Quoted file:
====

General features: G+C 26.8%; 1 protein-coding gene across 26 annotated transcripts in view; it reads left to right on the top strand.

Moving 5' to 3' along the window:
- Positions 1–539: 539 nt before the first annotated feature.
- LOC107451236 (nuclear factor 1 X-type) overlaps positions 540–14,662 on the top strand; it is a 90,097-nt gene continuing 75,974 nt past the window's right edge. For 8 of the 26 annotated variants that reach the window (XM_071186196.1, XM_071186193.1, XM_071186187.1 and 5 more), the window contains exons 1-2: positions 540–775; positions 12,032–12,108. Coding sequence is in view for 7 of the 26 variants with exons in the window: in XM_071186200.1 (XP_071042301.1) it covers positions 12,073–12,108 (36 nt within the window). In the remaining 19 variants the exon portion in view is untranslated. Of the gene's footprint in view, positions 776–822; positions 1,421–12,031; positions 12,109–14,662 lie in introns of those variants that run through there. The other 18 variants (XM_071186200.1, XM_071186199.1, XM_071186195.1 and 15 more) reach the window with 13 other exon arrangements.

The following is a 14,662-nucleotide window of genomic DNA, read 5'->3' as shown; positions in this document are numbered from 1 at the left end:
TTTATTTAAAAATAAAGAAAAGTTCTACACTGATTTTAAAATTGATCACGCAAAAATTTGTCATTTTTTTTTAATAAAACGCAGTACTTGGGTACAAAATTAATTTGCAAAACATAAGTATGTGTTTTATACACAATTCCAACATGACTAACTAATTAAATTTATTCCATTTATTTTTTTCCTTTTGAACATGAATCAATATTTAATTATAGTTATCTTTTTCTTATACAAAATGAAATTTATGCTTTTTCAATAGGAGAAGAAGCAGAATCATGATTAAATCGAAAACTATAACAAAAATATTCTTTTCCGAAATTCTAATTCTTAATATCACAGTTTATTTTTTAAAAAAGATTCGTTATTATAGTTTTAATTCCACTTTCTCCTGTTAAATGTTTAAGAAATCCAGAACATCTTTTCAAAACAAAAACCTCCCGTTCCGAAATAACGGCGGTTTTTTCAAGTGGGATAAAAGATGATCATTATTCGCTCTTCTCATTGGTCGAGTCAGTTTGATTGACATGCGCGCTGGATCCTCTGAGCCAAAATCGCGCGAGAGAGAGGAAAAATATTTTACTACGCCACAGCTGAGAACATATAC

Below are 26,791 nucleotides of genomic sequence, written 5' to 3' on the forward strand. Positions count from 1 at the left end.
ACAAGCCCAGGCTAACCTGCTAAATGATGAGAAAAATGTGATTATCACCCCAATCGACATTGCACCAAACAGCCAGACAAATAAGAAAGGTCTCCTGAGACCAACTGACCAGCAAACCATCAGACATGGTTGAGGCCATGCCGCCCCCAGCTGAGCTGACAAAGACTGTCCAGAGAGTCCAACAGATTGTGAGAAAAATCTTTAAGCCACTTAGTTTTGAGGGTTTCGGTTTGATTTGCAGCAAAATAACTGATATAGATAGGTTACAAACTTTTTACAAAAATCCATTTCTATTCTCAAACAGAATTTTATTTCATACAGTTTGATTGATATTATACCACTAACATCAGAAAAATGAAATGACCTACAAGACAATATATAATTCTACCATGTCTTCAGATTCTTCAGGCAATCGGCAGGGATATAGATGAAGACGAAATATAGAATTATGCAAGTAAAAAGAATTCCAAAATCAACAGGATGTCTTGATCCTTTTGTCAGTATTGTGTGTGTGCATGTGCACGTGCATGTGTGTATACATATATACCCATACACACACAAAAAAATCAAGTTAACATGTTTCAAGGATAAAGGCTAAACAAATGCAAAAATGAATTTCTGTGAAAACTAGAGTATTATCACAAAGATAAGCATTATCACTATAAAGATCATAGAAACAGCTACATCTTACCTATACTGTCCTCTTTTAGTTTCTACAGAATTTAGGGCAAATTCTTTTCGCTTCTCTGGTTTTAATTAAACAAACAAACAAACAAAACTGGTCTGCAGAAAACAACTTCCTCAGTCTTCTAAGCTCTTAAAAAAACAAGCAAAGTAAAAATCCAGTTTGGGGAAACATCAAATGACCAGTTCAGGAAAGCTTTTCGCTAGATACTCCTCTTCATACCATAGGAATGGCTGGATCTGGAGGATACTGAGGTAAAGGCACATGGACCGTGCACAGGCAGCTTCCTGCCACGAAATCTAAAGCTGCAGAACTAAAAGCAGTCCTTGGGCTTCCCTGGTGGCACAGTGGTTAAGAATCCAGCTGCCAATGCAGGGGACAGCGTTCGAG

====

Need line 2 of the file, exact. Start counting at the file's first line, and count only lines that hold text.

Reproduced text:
Moving 5' to 3' along the window: